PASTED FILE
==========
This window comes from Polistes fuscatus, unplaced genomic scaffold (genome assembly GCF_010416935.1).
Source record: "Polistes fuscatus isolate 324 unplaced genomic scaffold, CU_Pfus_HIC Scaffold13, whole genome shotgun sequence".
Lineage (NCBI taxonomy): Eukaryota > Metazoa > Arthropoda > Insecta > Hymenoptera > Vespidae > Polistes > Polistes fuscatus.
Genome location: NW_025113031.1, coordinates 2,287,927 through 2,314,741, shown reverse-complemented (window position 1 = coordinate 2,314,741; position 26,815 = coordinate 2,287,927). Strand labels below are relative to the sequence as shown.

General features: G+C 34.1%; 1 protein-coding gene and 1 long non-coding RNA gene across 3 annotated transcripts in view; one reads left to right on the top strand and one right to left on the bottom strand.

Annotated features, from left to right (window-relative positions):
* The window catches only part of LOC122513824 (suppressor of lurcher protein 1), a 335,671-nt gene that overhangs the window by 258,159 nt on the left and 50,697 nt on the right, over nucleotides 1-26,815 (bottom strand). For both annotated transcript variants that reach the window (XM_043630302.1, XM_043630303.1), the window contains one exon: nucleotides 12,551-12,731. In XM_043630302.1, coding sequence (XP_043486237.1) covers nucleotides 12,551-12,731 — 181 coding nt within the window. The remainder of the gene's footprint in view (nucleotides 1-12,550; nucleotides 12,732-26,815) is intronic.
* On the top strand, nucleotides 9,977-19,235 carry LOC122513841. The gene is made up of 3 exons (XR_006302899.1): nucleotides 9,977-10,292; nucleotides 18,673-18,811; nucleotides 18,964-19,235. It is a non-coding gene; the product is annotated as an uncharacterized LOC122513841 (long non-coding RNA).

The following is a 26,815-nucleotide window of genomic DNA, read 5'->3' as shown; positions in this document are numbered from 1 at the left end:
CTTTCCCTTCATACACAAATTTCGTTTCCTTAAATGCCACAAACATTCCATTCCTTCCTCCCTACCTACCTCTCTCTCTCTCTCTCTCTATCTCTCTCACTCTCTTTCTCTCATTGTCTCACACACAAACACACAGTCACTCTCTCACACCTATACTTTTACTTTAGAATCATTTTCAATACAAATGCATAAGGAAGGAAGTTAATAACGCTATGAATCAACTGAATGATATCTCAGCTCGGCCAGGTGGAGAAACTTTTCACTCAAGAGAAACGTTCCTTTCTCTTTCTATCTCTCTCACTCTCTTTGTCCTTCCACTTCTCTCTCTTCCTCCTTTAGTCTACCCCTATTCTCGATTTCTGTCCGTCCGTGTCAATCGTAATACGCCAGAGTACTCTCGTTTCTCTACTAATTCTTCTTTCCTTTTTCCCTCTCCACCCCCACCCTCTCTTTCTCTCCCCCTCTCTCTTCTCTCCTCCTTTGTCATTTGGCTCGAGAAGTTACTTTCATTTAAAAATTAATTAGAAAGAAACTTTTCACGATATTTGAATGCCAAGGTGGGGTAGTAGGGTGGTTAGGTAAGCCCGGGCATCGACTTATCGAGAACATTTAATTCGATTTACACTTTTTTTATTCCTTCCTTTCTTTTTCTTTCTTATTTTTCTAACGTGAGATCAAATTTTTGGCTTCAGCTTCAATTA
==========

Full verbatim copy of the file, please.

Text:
This window comes from Polistes fuscatus, unplaced genomic scaffold (genome assembly GCF_010416935.1).
Source record: "Polistes fuscatus isolate 324 unplaced genomic scaffold, CU_Pfus_HIC Scaffold13, whole genome shotgun sequence".
Lineage (NCBI taxonomy): Eukaryota > Metazoa > Arthropoda > Insecta > Hymenoptera > Vespidae > Polistes > Polistes fuscatus.
Genome location: NW_025113031.1, coordinates 2,287,927 through 2,314,741, shown reverse-complemented (window position 1 = coordinate 2,314,741; position 26,815 = coordinate 2,287,927). Strand labels below are relative to the sequence as shown.

General features: G+C 34.1%; 1 protein-coding gene and 1 long non-coding RNA gene across 3 annotated transcripts in view; one reads left to right on the top strand and one right to left on the bottom strand.

Annotated features, from left to right (window-relative positions):
* The window catches only part of LOC122513824 (suppressor of lurcher protein 1), a 335,671-nt gene that overhangs the window by 258,159 nt on the left and 50,697 nt on the right, over nucleotides 1-26,815 (bottom strand). For both annotated transcript variants that reach the window (XM_043630302.1, XM_043630303.1), the window contains one exon: nucleotides 12,551-12,731. In XM_043630302.1, coding sequence (XP_043486237.1) covers nucleotides 12,551-12,731 — 181 coding nt within the window. The remainder of the gene's footprint in view (nucleotides 1-12,550; nucleotides 12,732-26,815) is intronic.
* On the top strand, nucleotides 9,977-19,235 carry LOC122513841. The gene is made up of 3 exons (XR_006302899.1): nucleotides 9,977-10,292; nucleotides 18,673-18,811; nucleotides 18,964-19,235. It is a non-coding gene; the product is annotated as an uncharacterized LOC122513841 (long non-coding RNA).

The following is a 26,815-nucleotide window of genomic DNA, read 5'->3' as shown; positions in this document are numbered from 1 at the left end:
CTTTCCCTTCATACACAAATTTCGTTTCCTTAAATGCCACAAACATTCCATTCCTTCCTCCCTACCTACCTCTCTCTCTCTCTCTCTCTATCTCTCTCACTCTCTTTCTCTCATTGTCTCACACACAAACACACAGTCACTCTCTCACACCTATACTTTTACTTTAGAATCATTTTCAATACAAATGCATAAGGAAGGAAGTTAATAACGCTATGAATCAACTGAATGATATCTCAGCTCGGCCAGGTGGAGAAACTTTTCACTCAAGAGAAACGTTCCTTTCTCTTTCTATCTCTCTCACTCTCTTTGTCCTTCCACTTCTCTCTCTTCCTCCTTTAGTCTACCCCTATTCTCGATTTCTGTCCGTCCGTGTCAATCGTAATACGCCAGAGTACTCTCGTTTCTCTACTAATTCTTCTTTCCTTTTTCCCTCTCCACCCCCACCCTCTCTTTCTCTCCCCCTCTCTCTTCTCTCCTCCTTTGTCATTTGGCTCGAGAAGTTACTTTCATTTAAAAATTAATTAGAAAGAAACTTTTCACGATATTTGAATGCCAAGGTGGGGTAGTAGGGTGGTTAGGTAAGCCCGGGCATCGACTTATCGAGAACATTTAATTCGATTTACACTTTTTTTATTCCTTCCTTTCTTTTTCTTTCTTATTTTTCTAACGTGAGATCAAATTTTTGGCTTCAGCTTCAATTA